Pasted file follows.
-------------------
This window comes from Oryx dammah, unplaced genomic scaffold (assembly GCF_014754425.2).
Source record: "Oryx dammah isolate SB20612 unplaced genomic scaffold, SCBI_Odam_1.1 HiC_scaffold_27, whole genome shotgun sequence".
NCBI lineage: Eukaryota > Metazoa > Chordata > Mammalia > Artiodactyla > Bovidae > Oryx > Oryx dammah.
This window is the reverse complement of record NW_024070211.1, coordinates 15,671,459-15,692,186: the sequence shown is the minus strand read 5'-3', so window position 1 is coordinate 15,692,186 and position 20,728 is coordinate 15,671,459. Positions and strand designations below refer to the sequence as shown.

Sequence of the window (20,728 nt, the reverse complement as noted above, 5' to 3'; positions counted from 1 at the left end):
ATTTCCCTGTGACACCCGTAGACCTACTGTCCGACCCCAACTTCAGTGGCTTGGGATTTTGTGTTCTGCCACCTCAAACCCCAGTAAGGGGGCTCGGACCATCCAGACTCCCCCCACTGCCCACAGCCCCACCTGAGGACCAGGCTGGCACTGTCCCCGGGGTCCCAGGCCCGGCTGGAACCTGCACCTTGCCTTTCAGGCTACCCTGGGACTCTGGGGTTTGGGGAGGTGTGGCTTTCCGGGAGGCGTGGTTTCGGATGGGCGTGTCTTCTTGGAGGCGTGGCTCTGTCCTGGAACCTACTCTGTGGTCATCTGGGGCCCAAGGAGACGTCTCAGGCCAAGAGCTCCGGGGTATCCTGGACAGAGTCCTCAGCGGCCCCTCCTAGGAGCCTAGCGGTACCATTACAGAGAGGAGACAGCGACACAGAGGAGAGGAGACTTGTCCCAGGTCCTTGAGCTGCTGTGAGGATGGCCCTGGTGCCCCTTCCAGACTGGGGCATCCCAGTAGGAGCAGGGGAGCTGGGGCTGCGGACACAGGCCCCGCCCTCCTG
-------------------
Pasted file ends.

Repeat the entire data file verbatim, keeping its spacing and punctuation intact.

This window comes from Oryx dammah, unplaced genomic scaffold (assembly GCF_014754425.2).
Source record: "Oryx dammah isolate SB20612 unplaced genomic scaffold, SCBI_Odam_1.1 HiC_scaffold_27, whole genome shotgun sequence".
NCBI lineage: Eukaryota > Metazoa > Chordata > Mammalia > Artiodactyla > Bovidae > Oryx > Oryx dammah.
This window is the reverse complement of record NW_024070211.1, coordinates 15,671,459-15,692,186: the sequence shown is the minus strand read 5'-3', so window position 1 is coordinate 15,692,186 and position 20,728 is coordinate 15,671,459. Positions and strand designations below refer to the sequence as shown.

Sequence of the window (20,728 nt, the reverse complement as noted above, 5' to 3'; positions counted from 1 at the left end):
ATTTCCCTGTGACACCCGTAGACCTACTGTCCGACCCCAACTTCAGTGGCTTGGGATTTTGTGTTCTGCCACCTCAAACCCCAGTAAGGGGGCTCGGACCATCCAGACTCCCCCCACTGCCCACAGCCCCACCTGAGGACCAGGCTGGCACTGTCCCCGGGGTCCCAGGCCCGGCTGGAACCTGCACCTTGCCTTTCAGGCTACCCTGGGACTCTGGGGTTTGGGGAGGTGTGGCTTTCCGGGAGGCGTGGTTTCGGATGGGCGTGTCTTCTTGGAGGCGTGGCTCTGTCCTGGAACCTACTCTGTGGTCATCTGGGGCCCAAGGAGACGTCTCAGGCCAAGAGCTCCGGGGTATCCTGGACAGAGTCCTCAGCGGCCCCTCCTAGGAGCCTAGCGGTACCATTACAGAGAGGAGACAGCGACACAGAGGAGAGGAGACTTGTCCCAGGTCCTTGAGCTGCTGTGAGGATGGCCCTGGTGCCCCTTCCAGACTGGGGCATCCCAGTAGGAGCAGGGGAGCTGGGGCTGCGGACACAGGCCCCGCCCTCCTG